Ransomware is pushing cybersecurity professionals to leave their jobs

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I quit: ransomware is pushing cybersecurity professionals to leave their jobs

Cybersecurity threats continue to ravage many corporations despite increased cybersecurity budgets which can be attributed to factors such as;

     Lack of cybersecurity awareness among internet users.

     Availability of sophisticated cybersecurity tools to plan and launch attacks.

     Inadequate training of non-technical personnel on measures to take to protect themselves from cybersecurity threats.

In the recent past, ransomware has become a major threat to many business organizations leading to increased reliance on ransomware security professionals. Consequently, the pressure associated with protecting organizations from such threats has pushed professionals to consider leaving the industry altogether.

Cybersecurity professionals experience stress levels as they deal with persistent ransomware threats. A report by Deep Instinct shows that 46 percent of senior and executive-level cybersecurity experts have considered leaving the industry due to increased stress.

According to Deep Instinct, 90 percent of professionals admit to being stressed in their jobs which in turn impacts their productivity levels. C-suite executives such as CISOs, CTOs, ITOs, and IT strategy directors are the most stressed.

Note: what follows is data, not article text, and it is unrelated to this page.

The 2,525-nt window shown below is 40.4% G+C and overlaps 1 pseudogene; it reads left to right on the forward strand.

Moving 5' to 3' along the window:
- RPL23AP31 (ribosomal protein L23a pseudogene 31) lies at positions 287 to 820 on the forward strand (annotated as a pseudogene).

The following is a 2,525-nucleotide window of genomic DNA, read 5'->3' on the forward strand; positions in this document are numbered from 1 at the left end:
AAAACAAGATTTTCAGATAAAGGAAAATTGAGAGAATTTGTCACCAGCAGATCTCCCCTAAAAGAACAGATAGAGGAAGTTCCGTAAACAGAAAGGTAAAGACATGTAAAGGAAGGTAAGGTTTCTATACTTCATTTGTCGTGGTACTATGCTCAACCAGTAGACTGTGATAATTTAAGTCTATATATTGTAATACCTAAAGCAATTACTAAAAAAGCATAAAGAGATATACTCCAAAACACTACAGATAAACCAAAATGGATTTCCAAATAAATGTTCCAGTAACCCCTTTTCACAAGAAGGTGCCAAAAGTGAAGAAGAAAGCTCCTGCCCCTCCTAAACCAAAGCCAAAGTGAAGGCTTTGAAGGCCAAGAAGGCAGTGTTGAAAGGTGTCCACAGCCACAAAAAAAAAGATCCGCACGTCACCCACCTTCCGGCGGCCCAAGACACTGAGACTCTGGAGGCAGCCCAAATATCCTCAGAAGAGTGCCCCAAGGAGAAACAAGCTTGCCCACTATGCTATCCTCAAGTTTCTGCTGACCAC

The report said, “more cybersecurity professionals than ever are seriously considering leaving the industry permanently as a result of these pressures – with potentially catastrophic consequences for the organizations that rely on their vigilance.”

The COVID-19 pandemic is to blame for some of the pressure mounted on cybersecurity professionals. A few months after the outbreak in China, many organizations were forced to adopt the “work from home” paradigm which in turn led to increased cybersecurity threats due to reduced security surveillance on employee devices.

CISOs and other cybersecurity executives have had a hard time implementing effective security measures to protect devices in a remote working setup.

Another issue putting pressure on cybersecurity professionals is the lack of tools and staff shortage. Many organizations do not hire enough cybersecurity professionals leading to burnout of the few available staff. It is unfair to expect such staff to amicably handle cybersecurity threats.

As far as ransomware detection and prevention tools are concerned, several organizations have failed to invest enough in cybersecurity hardware and software leading to inefficient mitigation strategies. You can imagine a situation where ransomware attackers have better tools than cybersecurity professionals – the results will be catastrophic. It’s like the adage; don’t bring a knife to a gunfight.

If corporations don’t make changes to their cybersecurity strategies, the cost of losing cybersecurity professionals will be far much higher as compared to the cost of investing in better cybersecurity plans. 

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